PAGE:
Women and Acute Coronary Syndromes

  • Alice K. Jacobs
Part of the Contemporary Cardiology book series (CONCARD)


Cardiovascular disease remains the leading cause of death in women in the United States and claims the lives of approximately 500,000 women annually (1). In addition, despite an overall reduction in the death rate due to cardiovascular disease in this country, the rate of decline is less for women than for men, and, due to an aging population, the absolute number of deaths due to cardiovascular disease has actually increased in women (2). During the past several years, with the focus on women’s health in general and heart disease in women in particular, there is an increased awareness of the problem. Thus the management of women with coronary heart disease has come under close scrutiny, and gender differences in the presentation, evaluation, access to care, management, and acute and long-term outcome of patients with acute coronary syndromes has been under active investigation.


Acute Coronary Syndrome Acute Myocardial Infarction Unstable Angina Thrombolytic Therapy Coronary Angioplasty 
These keywords were added by machine and not by the authors. This process is experimental and the keywords may be updated as the learning algorithm improves.


Unable to display preview. Download preview PDF.

Unable to display preview. Download preview PDF.


  1. 1.
    American Heart Association. 1997 Heart and Stroke Facts: Statistical Update. American Heart Association, Dallas, TX, 1996.Google Scholar
  2. 2.
    Mosca L, Manson JE, Sutherland SE, Langer RD, Manolio T, Barrett-Connor E. Cardiovascular disease in women: a statement for healthcare professionals from the American Heart Association. Circulation. 1997; 96: 2468–2482.PubMedCrossRefGoogle Scholar
  3. 3.
    Castelli WP. Cardiovascular disease in women. Am J Obstet Gynecol 1988; 138: 1553–1560.CrossRefGoogle Scholar
  4. 4.
    Kannel WB, Sorlie P, McNamara PM. Prognosis after initial myocardial infarction: the Framingham study. Am J Cardiol 1979; 44: 53–59.PubMedCrossRefGoogle Scholar
  5. 5.
    Kannel WB. Hypertension, hypertrophy, and the occurrence of cardiovascular disease. Am J Med Sci 1991; 302: 199–204.PubMedCrossRefGoogle Scholar
  6. 6.
    Surveillance for selected tobacco use behaviors-United States, 1900–1994. MMWR 1994; 43: 1–43.Google Scholar
  7. 7.
    Lerner DJ, Kannel WB. Patterns of coronary heart disease morbidity and mortality in the sexes: a 26 year follow-up of the Framingham population. Am Heart J 1986; 111: 383–390.PubMedCrossRefGoogle Scholar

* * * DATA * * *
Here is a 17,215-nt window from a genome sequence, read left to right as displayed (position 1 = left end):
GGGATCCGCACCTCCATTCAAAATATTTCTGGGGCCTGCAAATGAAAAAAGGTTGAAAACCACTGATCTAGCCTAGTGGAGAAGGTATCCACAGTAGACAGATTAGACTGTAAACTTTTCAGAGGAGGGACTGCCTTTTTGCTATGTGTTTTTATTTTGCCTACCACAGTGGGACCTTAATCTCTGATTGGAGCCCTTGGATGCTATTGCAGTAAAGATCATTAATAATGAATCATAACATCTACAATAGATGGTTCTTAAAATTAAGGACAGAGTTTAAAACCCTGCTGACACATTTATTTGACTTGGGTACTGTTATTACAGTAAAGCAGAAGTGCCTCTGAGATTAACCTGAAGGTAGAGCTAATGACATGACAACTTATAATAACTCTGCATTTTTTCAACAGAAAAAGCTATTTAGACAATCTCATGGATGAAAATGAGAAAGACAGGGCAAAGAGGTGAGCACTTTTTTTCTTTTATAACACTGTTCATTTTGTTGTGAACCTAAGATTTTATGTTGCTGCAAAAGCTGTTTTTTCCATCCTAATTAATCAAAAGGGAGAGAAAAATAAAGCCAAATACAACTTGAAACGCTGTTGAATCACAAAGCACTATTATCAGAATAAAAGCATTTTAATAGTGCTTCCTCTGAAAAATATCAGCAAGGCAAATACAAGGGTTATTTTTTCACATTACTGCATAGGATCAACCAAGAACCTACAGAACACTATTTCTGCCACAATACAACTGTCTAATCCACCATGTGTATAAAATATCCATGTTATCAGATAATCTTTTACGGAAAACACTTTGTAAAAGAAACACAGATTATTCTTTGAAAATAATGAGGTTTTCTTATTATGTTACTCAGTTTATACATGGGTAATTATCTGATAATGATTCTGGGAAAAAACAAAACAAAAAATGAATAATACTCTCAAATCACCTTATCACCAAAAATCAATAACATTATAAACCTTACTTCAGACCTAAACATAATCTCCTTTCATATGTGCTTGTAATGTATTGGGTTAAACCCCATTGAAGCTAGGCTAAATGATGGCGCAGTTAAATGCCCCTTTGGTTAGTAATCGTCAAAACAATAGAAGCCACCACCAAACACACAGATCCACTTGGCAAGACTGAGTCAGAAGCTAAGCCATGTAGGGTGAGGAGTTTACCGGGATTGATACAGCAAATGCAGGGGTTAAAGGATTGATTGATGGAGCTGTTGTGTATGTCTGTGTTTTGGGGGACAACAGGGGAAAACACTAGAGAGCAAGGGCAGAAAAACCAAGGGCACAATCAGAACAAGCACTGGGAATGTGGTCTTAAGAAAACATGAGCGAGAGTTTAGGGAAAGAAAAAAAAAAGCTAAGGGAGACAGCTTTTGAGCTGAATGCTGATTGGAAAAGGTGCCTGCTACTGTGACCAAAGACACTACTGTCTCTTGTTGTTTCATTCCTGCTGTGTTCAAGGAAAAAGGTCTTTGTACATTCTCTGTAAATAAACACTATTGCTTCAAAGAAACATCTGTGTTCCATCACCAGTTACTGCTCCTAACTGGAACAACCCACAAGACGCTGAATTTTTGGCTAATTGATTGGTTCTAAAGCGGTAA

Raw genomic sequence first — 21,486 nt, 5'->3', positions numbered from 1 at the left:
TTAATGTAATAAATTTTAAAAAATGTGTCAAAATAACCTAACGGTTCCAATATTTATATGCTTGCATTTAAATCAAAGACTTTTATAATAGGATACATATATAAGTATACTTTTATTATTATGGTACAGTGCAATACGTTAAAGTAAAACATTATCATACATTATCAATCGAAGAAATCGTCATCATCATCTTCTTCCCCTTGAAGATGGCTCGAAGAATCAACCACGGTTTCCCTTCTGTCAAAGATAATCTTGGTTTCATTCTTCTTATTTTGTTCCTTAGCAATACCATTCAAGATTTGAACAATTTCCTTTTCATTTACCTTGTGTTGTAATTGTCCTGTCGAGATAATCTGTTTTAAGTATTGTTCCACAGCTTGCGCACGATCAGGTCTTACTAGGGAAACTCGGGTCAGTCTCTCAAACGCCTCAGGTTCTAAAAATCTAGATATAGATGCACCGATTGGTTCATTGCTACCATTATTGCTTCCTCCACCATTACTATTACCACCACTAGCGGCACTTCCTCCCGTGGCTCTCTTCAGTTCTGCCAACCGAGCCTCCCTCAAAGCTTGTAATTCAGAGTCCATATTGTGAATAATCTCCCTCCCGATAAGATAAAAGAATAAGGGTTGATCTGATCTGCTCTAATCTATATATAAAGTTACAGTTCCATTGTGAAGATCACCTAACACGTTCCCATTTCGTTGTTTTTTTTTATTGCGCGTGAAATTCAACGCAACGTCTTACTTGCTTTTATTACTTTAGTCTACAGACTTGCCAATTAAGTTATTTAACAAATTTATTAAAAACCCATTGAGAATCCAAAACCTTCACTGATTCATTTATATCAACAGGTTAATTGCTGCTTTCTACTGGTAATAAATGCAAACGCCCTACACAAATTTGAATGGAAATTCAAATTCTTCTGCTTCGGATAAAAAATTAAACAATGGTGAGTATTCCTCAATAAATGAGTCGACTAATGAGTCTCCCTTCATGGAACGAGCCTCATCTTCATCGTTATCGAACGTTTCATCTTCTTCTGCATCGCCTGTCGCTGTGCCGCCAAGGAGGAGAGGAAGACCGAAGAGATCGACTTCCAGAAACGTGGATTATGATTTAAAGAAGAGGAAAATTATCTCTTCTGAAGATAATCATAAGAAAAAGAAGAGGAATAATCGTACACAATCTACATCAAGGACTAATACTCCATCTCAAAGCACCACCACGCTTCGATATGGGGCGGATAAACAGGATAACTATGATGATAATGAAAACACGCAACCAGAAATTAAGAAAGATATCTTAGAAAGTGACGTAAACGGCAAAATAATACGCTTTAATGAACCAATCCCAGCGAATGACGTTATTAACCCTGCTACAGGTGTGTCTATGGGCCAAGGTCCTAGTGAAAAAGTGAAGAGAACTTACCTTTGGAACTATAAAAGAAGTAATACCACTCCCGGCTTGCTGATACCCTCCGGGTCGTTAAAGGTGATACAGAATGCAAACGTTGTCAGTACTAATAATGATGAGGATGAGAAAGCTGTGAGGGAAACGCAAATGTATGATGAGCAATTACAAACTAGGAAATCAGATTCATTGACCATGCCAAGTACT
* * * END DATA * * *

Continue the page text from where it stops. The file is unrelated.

8. 8.
    Welch CC, Proudfit WL, Sheldon WC. Coronary arteriographic findings in 1,000 women under age 50. Am J Cardiol. 1975; 35: 211–215.PubMedCrossRefGoogle Scholar
  9. 9.
    Waters DD, Halphen C, Theroux P, David PR, Mizgala HF. Coronary artery disease in young women: clinical and angiographic features and correlation with risk factors. Am J Cardiol 1978; 42: 41–47.PubMedCrossRefGoogle Scholar
  10. 10.
    Chaitman Br, Bourassa MG, Davis K, Rogers WJ, Tyras DH, Berger R, et al. Angiographic prevalence of high-risk coronary artery disease in patient subsets (CASS). Circulation 1981; 64: 360–367.PubMedCrossRefGoogle Scholar
  11. 11.
    Reddy KG, Nair RN, Sheehan HM, Hodgson JM. Evidence that selective endothelial dysfunction may occur in the absence of angiographic or ultrasound atherosclerosis in patients with risk factors for atherosclerosis. J Am Coll Cardiol 1994; 23: 833–843.PubMedCrossRefGoogle Scholar
  12. 12.
    Reis SE, Gloth ST, Blumenthal RS Resar JR, Zacur HA, Gerstenblith G, et al. Ethinyl estradiol acutely attenuates abnormal coronary vasomotor responses to acetylcholine in postmenopausal women. Circulation 1994; 89: 52–60.PubMedCrossRefGoogle Scholar
  13. 13.
    Weiner DA, Ryan TJ, McCabe CH, Kennedy JW, Schloss M, Tristani F, et al. Exercise stress testing: correlations among history of angina, ST-segment response,and prevalence of coronary artery disease in the Coronary Artery Surgery Study (CASS). N Engl J Med 1979; 301: 230–235.PubMedCrossRefGoogle Scholar
  14. 14.
    Friedman T, Greene A, Iskandrian A, Hakki AH, Kane S, Segal B. Exercise thallium-201 myocardial scintigraphy in women: correlation with coronary angiography. Am J Cardiol 1982; 49: 1632 1637.Google Scholar
  15. 15.
    Marwick TH, Anderson T, Williams MJ, Haluski B, Melia JA, Pashkow F, et al. Exercise echocardiography is an accurate and cost-efficient technique for detection of coronary artery disease in women. J Am Coll Cardiol 1995; 26: 335–341.PubMedCrossRefGoogle Scholar
  16. 16.
    Baptista J, Arnese M, Roelandt JRTC, Fioretti P, Keane D, Escaned J, et al. Quantitative coronary angiography in the estimation of the functional significance of coronary stenosis: correlations with dobutamine-atropine stress test. Am Coll Cardiol 1994; 23: 1434–1439.CrossRefGoogle Scholar
  17. 17.
    Patterson RE, Churchwell KB, Eisner RL. Diagnosis of coronary artery disease in women: roles of three dimensional imaging with magnetic resonance or positron emission tomography. Am J Cardiac Imaging 1996; 10: 78–88.Google Scholar
  18. 18.
    Steingart RM, Packer M, Hamm P, Coglianese ME, Gersh B, Geltman EM, et al. Sex differences in the management of coronary artery disease. N Engl J Med 1991; 325: 226–230.PubMedCrossRefGoogle Scholar
  19. 19.